Going off-grid

Simon Webster investigates what it means to go ‘off-grid’, and what’s feasible.

Installing solar panels.
Photo: Michael Mobbs

Off-grid living. What image does that conjure up? A tumbledown shack tucked away out in the bush? What about a terrace in the middle of Sydney? 

Many readers will be familiar with sustainability pioneer Michael Mobbs, whose house in inner-city Chippendale is disconnected from the electricity grid, the mains water supply and the sewer. He produces all his own electricity, drinks rainwater, and recycles all the home’s grey and black wastewater on site.*

It hasn’t been easy. Mobbs, a former environmental lawyer, says his legal training has helped him wade through all the red tape he’s faced since he began renovations in 1996. But he believes it’s been a battle worth fighting. For Mobbs, going off-grid is not just a way of reducing his environmental footprint, but a protest that can inspire wider change.

“By disconnecting from energy, water and sewage systems we can make a real difference to our personal pollution of the earth, air and water,” he says, “and speed up the rate of change for governments and business, which seem to think they’re going to be here in a couple of hundred years and are behaving accordingly.”

But where to begin? You don’t have to go the whole hog straightaway – or at all. 

“I tell people to start where they’re most comfortable,” Mobbs says. “That might be getting an energy-efficient fridge. If they’re concerned about their garden, get a greywater system. If they’re very concerned about the future of the planet, they may wish to forego buying a new car and spend that money on going
off-grid instead.”

There are three main areas to consider if planning to go off-grid in your home: power, water and wastewater.

Power

When it comes to energy, going off-grid is easy, but initially costly. Simply install solar panels and batteries and tell your electricity provider you want to disconnect. 

Mobbs has a 3.5kW system plus batteries. His electricity bills are zero, though he does pay about $300 a year for mains gas, to which he is still connected for cooking, as his roof is too small to produce enough electricity for that.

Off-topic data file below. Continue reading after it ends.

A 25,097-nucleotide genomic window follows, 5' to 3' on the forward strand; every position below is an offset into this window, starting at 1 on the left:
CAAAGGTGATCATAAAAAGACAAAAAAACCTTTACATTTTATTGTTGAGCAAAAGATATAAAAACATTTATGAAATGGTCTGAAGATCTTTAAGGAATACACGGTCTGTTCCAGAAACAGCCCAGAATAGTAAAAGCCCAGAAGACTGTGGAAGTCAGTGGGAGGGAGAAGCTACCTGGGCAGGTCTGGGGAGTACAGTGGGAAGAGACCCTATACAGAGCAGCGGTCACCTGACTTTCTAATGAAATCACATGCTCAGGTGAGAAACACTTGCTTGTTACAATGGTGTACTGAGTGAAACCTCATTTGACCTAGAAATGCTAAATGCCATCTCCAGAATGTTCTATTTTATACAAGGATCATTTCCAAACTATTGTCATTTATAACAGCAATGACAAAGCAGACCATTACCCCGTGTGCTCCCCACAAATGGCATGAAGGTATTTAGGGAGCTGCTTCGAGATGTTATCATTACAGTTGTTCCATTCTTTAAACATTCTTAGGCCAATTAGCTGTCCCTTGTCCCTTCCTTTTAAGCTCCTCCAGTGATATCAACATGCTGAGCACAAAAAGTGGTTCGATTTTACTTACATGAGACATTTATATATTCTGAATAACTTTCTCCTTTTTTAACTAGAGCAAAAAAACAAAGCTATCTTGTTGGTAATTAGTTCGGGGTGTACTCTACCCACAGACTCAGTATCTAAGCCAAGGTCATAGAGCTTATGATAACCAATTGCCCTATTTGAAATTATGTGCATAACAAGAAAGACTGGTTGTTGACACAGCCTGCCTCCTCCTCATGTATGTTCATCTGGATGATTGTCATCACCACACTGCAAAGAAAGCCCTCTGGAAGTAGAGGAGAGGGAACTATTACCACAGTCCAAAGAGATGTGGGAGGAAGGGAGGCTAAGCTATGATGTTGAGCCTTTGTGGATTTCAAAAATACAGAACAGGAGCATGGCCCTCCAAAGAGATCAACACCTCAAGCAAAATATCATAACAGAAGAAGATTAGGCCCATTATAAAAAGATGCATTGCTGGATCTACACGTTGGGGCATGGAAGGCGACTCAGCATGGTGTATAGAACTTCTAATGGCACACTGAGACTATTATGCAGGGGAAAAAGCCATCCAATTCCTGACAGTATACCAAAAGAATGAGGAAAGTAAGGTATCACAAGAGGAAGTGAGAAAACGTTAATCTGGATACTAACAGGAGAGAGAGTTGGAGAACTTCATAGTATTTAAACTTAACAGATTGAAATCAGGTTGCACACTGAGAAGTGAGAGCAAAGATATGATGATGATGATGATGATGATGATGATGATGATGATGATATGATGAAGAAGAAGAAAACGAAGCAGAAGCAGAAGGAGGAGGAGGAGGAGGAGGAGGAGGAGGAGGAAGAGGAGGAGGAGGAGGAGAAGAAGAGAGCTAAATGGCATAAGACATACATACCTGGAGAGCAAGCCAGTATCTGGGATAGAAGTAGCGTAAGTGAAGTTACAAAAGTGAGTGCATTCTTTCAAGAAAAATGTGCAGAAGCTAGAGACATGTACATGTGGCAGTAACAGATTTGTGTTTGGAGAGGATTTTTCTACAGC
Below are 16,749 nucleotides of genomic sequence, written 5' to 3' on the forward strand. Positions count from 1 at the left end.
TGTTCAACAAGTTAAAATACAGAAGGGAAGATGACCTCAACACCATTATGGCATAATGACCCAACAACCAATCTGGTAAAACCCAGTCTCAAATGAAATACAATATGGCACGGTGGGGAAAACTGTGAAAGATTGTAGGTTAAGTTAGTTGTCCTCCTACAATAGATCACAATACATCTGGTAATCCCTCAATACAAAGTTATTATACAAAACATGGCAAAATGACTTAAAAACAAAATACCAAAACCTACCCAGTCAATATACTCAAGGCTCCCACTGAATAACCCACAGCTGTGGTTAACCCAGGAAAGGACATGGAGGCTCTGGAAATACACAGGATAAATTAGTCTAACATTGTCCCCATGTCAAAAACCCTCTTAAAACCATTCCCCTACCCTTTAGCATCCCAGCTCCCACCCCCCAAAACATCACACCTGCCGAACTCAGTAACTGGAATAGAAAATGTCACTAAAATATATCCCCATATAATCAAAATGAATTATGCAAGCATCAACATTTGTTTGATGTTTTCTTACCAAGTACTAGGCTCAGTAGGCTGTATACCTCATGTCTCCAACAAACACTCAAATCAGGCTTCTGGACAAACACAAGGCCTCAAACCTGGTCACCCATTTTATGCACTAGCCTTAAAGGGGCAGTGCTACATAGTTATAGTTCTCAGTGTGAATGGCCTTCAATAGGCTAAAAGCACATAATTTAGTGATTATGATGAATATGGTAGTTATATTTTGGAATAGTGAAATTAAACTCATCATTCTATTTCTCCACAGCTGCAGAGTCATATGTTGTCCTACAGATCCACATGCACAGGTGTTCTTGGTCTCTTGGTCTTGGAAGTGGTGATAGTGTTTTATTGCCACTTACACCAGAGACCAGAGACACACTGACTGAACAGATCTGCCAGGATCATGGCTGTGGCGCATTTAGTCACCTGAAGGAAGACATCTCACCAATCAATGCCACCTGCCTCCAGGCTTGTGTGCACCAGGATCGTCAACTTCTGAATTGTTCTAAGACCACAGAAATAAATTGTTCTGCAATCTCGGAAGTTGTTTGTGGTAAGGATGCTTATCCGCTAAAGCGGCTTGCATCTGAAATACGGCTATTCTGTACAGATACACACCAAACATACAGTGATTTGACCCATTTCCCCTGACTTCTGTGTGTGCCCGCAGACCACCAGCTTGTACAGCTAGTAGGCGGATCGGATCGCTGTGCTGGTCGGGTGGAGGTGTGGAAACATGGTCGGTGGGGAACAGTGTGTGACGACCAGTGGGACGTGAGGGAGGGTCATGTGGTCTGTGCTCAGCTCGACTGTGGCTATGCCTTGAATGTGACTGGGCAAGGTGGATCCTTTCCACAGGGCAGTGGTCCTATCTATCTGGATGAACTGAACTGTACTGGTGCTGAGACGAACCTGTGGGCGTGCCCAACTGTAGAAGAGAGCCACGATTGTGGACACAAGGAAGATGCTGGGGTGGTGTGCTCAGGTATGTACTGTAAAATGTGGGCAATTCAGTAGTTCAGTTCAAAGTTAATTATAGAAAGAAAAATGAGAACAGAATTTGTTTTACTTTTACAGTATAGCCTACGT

Of course, you don’t have to go off-grid when you install solar panels. Most homes with solar panels stay connected to the grid. They export their excess power to the grid, and access grid power when they need it. 

Damien Moyse, policy and research manager with sustainable technology organisation Renew, says there’s a lot to be said for a grid-connected system. It’s cheaper to buy and maintain than an off-grid system and can potentially be better for the environment, too. 

“In summer your system will generate way much more energy than you need,” Moyse says. “If you’re connected to the grid, that excess energy can be used by your neighbours, displacing fossil fuel creation.” 

Set-up costs for power: About $24,000 for panels and batteries for a household of four, Mobbs says. 

Water

Going off mains water is easy, too, says Mobbs, who estimates that because of his house alone, Sydney’s main dam contains an extra 100,000 litres of water each year. Rainwater is collected from the roof and goes into an 8500-litre concrete tank beneath the back deck. A first-flush diverter, a sump and self-cleaning gutters keep the water clean. A simpler option is to stay connected to mains water for drinking, and install a rainwater tank for the garden, toilets and/or laundry.

Set-up costs for water: From $2500 for a tank, plus plumbing.

Wastewater

Mobbs also keeps 100,000 litres of sewage out of the ocean every year, thanks to an under-house recycling system that manages greywater and blackwater, allowing it to be re-used for toilet flushing, laundry and garden.

If you want to manage your own blackwater (from the toilet), this is going to be the hardest aspect of off-grid living to get approved by your local council. Installing a greywater system for the garden is an easier and cheaper option.

Set-up costs for wastewater: From $11,000 for a water recycling unit. 

 

Off-grid:a new meaning

The traditional definition of going off-grid is disconnecting from mains power, but increasingly the term is taking on a wider meaning that encompasses being more independent, empowered and resilient, in whatever ways you can. 

This may involve taking charge of your water and wastewater, travelling on foot or by bicycle whenever possible, or growing and preserving as much as your own food as you can. 

How you buy and consume food can also get you ‘off-grid’. The more you buy from ethical sources such as farmers’ markets and food co-ops, the less dependent on the ‘grid’ of industrialised food production you’ll be. 

• Michael Mobbs recently announced he is moving to the country to prepare for a troubling climate emergency future. Learn more about his house and going off-grid

 

Melliodora in Victoria by Kirsten Bradley

 

You can get our latest issue and learn more about helping the planet. Visit Organic Gardener Magazine Australia.

By: Simon Webster

First published: December 2019

Related topics

Green Home, Off-grid, power, water, wastewater, Issue 111 - August/September 2019, Climate change